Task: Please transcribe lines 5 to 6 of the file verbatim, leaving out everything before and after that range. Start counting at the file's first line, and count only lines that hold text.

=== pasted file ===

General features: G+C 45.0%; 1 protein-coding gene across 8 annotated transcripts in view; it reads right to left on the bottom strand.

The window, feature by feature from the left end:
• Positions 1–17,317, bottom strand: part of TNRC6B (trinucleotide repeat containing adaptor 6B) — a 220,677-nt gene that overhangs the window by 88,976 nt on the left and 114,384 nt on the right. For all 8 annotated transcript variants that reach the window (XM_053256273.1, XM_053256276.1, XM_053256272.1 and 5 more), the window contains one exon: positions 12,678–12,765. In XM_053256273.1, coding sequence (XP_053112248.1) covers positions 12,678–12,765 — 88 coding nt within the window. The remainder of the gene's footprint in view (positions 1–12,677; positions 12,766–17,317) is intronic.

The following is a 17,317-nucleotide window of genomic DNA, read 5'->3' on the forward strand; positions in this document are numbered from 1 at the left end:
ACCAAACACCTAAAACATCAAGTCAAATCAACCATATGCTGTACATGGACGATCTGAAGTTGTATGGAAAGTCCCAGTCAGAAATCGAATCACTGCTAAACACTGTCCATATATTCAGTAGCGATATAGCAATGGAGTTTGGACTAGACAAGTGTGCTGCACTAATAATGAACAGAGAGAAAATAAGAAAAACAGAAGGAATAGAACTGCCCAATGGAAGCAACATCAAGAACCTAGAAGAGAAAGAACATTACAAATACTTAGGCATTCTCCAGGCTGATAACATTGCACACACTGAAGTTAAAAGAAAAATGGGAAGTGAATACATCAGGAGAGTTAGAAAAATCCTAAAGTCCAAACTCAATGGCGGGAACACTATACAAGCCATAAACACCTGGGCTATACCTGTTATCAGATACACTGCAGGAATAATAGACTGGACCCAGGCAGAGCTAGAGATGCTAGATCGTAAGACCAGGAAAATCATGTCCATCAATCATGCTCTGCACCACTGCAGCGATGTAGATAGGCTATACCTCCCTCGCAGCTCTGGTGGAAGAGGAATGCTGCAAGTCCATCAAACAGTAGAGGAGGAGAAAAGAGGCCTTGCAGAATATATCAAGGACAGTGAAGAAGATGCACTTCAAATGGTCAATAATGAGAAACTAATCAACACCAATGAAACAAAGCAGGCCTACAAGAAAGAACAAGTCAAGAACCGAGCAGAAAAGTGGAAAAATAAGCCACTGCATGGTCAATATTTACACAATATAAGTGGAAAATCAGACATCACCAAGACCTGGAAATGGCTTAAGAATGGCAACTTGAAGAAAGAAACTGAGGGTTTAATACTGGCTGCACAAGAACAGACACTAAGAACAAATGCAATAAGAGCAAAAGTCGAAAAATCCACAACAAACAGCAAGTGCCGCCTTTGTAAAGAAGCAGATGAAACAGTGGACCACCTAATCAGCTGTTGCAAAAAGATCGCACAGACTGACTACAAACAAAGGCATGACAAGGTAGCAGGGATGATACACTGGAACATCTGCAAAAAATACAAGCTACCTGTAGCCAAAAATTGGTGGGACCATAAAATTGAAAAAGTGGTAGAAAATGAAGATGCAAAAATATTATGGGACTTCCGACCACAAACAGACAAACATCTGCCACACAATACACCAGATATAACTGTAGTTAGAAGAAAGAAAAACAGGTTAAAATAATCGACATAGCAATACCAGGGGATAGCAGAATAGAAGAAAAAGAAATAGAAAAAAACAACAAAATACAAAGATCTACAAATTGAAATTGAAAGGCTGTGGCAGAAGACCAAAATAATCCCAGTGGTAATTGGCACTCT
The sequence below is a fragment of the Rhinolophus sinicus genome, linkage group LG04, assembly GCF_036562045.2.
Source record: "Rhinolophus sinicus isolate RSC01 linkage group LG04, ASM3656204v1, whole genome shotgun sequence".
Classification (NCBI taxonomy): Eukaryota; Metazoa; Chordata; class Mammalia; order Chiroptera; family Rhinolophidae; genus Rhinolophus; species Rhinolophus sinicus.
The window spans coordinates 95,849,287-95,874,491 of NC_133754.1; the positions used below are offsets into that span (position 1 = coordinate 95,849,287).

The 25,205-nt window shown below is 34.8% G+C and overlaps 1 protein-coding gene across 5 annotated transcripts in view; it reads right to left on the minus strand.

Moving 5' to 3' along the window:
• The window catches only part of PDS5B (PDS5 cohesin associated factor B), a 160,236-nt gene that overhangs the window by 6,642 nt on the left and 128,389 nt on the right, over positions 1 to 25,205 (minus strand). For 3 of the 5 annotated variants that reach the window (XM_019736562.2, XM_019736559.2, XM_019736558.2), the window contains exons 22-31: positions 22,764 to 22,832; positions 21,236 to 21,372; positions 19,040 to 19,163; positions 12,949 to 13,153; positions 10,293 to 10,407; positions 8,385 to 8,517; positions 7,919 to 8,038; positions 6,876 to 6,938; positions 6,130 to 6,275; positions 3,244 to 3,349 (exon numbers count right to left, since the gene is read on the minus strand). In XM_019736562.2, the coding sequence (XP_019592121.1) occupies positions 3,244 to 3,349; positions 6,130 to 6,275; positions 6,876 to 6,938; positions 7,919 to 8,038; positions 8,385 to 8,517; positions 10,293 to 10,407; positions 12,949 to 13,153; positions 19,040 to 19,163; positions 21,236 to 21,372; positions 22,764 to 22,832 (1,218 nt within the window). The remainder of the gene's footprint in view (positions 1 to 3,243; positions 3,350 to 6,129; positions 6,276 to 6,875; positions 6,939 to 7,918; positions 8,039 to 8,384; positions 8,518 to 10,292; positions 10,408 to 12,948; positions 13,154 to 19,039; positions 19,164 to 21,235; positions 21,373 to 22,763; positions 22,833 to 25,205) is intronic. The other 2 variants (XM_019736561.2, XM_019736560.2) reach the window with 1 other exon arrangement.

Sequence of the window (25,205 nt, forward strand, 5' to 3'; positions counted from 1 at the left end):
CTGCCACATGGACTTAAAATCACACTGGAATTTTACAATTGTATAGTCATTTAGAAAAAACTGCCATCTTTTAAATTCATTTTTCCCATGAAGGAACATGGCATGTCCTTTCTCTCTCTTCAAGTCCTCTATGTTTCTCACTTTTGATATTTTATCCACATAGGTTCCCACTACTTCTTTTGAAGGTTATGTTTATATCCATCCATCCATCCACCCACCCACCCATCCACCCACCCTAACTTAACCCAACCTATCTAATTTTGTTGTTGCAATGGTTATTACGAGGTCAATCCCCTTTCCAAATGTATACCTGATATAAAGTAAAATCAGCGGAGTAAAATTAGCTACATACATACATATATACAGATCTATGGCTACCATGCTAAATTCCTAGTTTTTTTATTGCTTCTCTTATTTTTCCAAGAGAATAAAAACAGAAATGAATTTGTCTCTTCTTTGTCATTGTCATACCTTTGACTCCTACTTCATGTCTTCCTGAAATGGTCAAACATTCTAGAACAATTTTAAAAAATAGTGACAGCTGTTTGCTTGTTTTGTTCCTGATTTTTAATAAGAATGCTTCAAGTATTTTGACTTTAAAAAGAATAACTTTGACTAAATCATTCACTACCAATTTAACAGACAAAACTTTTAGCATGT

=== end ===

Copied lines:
ACCAAACACCTAAAACATCAAGTCAAATCAACCATATGCTGTACATGGACGATCTGAAGTTGTATGGAAAGTCCCAGTCAGAAATCGAATCACTGCTAAACACTGTCCATATATTCAGTAGCGATATAGCAATGGAGTTTGGACTAGACAAGTGTGCTGCACTAATAATGAACAGAGAGAAAATAAGAAAAACAGAAGGAATAGAACTGCCCAATGGAAGCAACATCAAGAACCTAGAAGAGAAAGAACATTACAAATACTTAGGCATTCTCCAGGCTGATAACATTGCACACACTGAAGTTAAAAGAAAAATGGGAAGTGAATACATCAGGAGAGTTAGAAAAATCCTAAAGTCCAAACTCAATGGCGGGAACACTATACAAGCCATAAACACCTGGGCTATACCTGTTATCAGATACACTGCAGGAATAATAGACTGGACCCAGGCAGAGCTAGAGATGCTAGATCGTAAGACCAGGAAAATCATGTCCATCAATCATGCTCTGCACCACTGCAGCGATGTAGATAGGCTATACCTCCCTCGCAGCTCTGGTGGAAGAGGAATGCTGCAAGTCCATCAAACAGTAGAGGAGGAGAAAAGAGGCCTTGCAGAATATATCAAGGACAGTGAAGAAGATGCACTTCAAATGGTCAATAATGAGAAACTAATCAACACCAATGAAACAAAGCAGGCCTACAAGAAAGAACAAGTCAAGAACCGAGCAGAAAAGTGGAAAAATAAGCCACTGCATGGTCAATATTTACACAATATAAGTGGAAAATCAGACATCACCAAGACCTGGAAATGGCTTAAGAATGGCAACTTGAAGAAAGAAACTGAGGGTTTAATACTGGCTGCACAAGAACAGACACTAAGAACAAATGCAATAAGAGCAAAAGTCGAAAAATCCACAACAAACAGCAAGTGCCGCCTTTGTAAAGAAGCAGATGAAACAGTGGACCACCTAATCAGCTGTTGCAAAAAGATCGCACAGACTGACTACAAACAAAGGCATGACAAGGTAGCAGGGATGATACACTGGAACATCTGCAAAAAATACAAGCTACCTGTAGCCAAAAATTGGTGGGACCATAAAATTGAAAAAGTGGTAGAAAATGAAGATGCAAAAATATTATGGGACTTCCGACCACAAACAGACAAACATCTGCCACACAATACACCAGATATAACTGTAGTTAGAAGAAAGAAAAACAGGTTAAAATAATCGACATAGCAATACCAGGGGATAGCAGAATAGAAGAAAAAGAAATAGAAAAAAACAACAAAATACAAAGATCTACAAATTGAAATTGAAAGGCTGTGGCAGAAGACCAAAATAATCCCAGTGGTAATTGGCACTCT
The sequence below is a fragment of the Rhinolophus sinicus genome, linkage group LG04, assembly GCF_036562045.2.